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Opinions and Judgments

May 5th, 2014

“In the same way that you judge others, you will be judged. Matthew 7:2 NIV.

 Be charitable in your opinions and careful in your judgments.

My thoughts and comments today are about “opinions and judgments.”

It is easy to misjudge. You can certainly misunderstand what another person has said or is reported to have said, or misinterpret what a person has done or been accused of doing, or mistake someone’s motive – wrongly presuming that you know what another was thinking or intending. Doing so leads to misjudgments.

Harm comes from misjudgments. You cannot be sure of your own motivations. How could you possibly be certain of someone else’s? Read Jeremiah 17:9-10. The Bible cautions, “Do not judge, or you too will be judged. For in the same way that you judge others, you will be judged, and with the measure you use, it will be measured to you.” Matthew 7:1-2 NIV. That should give anyone cause for caution.

A friend taught me a practical way to differentiate between having an opinion and making a judgment. Those may seem similar, but they are worlds apart. Opinions are plenteous, even unavoidable. Everybody has them; some people have too many of them for anyone’s good – and too many of the ones they have are frequently incorrect. People have opinions about matters that are their business and some that are not. The danger comes from holding strong opinions that are often nothing more than an individual’s likes or dislikes, preferences or prejudices, as much unexplainable whim as any firm reason. Don’t confuse your subjective opinion with an accurate, objective judgment.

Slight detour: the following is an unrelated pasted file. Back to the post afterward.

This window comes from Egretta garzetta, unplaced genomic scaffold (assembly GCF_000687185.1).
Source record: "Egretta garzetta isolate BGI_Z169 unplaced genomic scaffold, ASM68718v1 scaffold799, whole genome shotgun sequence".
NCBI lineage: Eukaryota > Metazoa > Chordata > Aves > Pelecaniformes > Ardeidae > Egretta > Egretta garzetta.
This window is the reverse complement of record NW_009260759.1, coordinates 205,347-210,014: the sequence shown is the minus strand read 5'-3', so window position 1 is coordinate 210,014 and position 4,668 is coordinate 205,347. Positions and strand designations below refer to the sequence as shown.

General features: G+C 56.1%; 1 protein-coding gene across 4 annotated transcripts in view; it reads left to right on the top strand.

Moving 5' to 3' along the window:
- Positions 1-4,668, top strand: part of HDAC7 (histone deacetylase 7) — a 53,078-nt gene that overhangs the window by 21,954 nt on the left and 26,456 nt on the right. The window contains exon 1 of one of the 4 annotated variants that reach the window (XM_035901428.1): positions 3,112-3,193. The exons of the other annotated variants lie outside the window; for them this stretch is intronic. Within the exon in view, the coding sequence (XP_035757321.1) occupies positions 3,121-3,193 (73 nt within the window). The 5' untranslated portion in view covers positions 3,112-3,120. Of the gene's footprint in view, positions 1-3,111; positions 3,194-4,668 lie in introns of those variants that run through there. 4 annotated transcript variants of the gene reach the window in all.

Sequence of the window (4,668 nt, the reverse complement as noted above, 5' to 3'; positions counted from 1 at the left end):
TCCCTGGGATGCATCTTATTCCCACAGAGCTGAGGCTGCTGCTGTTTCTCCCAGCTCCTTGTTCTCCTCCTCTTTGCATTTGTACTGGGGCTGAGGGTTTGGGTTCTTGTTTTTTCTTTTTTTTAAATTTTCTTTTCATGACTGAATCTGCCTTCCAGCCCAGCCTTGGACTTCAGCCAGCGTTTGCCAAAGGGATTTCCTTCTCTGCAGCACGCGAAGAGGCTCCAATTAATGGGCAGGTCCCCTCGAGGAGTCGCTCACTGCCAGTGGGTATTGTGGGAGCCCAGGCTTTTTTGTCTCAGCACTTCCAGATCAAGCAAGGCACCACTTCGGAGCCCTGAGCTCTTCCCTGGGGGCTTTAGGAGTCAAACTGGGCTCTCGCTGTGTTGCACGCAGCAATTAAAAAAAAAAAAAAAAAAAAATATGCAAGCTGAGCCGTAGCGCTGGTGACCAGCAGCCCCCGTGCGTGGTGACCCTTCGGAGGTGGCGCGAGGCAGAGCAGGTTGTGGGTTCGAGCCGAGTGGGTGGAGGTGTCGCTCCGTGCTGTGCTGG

The matter of judgments is more serious. There are judgments that should be made, and must be made, but those should be left to those who have been given the authority and responsibility to make them. When tempted to pass judgment on someone or something, first ask yourself, “Is this my God-given responsibility and authority?”

The Godly principle is simple and practical; if you don’t have the proper responsibility, be assured you have not been given rightful authority. God does not permit you to judge where He does not authorize you to rule. “Each of us will give an account of himself to God. Therefore, let us stop passing judgment on one another . . God alone, who made the Law, can rightly judge among us.” Romans 14:10-13 NIV/James 4:11-12 NLT. Ultimately, God’s opinion is the only one that matters eternally. “He will judge the world with justice and rule the nations with fairness.” See Psalm 9:7-8 NLT.

You will be happier and enjoy better relationships if you recognize what is best left to others, and take better care of responsibilities that are yours. Be charitable in your opinions and careful in your judgments. You don’t know all there is to know; don’t be so sure of what you do. I wish I could say that I have learned the principle well and practice it better, but I still live in what my friend, Campbell, described as, “The biggest room in the world – the room for improvement.”

My prayer for you today is that you do not confuse your opinions with God’s judgments.

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